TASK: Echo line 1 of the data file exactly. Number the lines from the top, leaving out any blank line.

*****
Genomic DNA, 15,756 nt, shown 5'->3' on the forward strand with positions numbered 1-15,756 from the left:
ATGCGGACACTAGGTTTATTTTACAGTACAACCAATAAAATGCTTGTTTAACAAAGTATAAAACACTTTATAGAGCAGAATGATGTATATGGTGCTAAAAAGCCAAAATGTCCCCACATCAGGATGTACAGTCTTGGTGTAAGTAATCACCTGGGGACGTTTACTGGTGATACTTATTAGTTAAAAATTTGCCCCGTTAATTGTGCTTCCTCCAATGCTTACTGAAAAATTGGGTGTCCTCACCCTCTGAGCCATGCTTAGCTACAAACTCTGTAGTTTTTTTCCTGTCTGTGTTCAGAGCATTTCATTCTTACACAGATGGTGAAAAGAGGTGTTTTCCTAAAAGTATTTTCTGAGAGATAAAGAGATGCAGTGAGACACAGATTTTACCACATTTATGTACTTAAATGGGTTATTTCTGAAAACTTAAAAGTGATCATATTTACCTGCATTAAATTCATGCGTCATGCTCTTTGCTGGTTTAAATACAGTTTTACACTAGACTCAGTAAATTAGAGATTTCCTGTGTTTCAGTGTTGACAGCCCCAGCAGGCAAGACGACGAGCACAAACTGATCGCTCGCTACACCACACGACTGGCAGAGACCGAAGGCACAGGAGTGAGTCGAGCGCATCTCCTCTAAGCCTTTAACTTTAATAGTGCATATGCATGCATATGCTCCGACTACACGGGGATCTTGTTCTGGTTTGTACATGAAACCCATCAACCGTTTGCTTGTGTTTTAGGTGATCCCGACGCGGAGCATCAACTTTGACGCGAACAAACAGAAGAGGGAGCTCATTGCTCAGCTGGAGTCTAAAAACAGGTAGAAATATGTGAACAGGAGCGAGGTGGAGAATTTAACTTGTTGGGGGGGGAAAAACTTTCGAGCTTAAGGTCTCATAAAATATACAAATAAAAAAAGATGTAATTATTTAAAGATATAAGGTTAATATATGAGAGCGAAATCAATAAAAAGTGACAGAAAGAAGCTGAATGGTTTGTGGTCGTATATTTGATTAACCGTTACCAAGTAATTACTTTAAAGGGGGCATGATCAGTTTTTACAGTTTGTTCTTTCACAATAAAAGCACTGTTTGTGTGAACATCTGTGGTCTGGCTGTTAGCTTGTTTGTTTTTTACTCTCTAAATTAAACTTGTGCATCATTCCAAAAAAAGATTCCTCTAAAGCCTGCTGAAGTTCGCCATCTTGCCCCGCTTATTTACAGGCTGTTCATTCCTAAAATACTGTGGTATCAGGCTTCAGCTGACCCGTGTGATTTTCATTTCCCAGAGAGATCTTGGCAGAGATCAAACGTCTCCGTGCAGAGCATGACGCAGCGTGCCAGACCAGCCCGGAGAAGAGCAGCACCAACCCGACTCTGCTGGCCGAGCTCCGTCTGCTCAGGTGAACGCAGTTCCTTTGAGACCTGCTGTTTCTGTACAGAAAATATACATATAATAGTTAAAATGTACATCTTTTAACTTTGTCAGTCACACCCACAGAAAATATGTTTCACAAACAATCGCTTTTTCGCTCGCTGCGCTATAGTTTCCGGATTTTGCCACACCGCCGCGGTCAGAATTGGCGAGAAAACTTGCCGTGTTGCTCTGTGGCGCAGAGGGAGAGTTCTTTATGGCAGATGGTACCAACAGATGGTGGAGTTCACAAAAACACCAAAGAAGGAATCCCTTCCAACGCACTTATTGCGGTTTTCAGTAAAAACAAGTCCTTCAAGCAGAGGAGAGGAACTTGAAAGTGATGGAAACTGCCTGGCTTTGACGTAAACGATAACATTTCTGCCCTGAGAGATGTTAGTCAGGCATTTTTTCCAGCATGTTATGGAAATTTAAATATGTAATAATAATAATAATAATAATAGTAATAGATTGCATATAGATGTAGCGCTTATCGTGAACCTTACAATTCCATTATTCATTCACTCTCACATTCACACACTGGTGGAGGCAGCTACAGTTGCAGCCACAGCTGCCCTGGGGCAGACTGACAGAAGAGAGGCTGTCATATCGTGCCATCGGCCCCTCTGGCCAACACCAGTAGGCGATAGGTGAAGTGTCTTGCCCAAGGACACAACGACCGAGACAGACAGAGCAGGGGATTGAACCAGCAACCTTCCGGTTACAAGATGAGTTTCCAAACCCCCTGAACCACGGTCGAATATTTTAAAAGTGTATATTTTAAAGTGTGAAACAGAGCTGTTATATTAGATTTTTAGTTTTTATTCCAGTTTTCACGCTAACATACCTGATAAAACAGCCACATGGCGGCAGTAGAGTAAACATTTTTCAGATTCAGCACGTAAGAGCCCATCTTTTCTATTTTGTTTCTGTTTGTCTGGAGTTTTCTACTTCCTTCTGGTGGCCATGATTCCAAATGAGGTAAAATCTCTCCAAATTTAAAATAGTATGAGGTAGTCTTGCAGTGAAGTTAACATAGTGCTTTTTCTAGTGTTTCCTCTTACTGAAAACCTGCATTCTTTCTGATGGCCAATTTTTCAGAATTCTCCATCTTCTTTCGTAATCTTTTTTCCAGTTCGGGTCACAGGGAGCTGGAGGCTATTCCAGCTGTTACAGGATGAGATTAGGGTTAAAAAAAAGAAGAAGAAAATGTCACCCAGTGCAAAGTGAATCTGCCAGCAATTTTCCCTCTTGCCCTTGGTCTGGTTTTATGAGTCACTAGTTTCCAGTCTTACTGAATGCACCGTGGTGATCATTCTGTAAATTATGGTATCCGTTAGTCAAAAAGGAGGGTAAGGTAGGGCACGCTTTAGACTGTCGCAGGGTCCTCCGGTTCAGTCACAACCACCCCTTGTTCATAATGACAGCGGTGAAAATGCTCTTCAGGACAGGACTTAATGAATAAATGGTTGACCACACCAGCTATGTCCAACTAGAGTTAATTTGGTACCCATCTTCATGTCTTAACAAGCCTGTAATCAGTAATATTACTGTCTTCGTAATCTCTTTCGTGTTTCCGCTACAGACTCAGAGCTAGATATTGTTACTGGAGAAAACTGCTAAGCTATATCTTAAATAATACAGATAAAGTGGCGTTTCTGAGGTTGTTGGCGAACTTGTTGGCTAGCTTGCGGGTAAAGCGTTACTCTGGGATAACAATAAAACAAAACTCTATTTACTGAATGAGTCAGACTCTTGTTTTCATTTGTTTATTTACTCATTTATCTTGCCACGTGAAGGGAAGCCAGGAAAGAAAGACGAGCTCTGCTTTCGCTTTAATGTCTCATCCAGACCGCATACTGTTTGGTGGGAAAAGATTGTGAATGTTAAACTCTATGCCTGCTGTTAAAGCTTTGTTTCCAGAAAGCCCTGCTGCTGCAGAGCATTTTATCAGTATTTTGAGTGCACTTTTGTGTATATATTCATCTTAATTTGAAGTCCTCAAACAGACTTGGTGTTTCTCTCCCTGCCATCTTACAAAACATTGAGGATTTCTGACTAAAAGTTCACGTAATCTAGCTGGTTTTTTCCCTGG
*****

Genomic DNA, 15,756 nt, shown 5'->3' on the forward strand with positions numbered 1-15,756 from the left: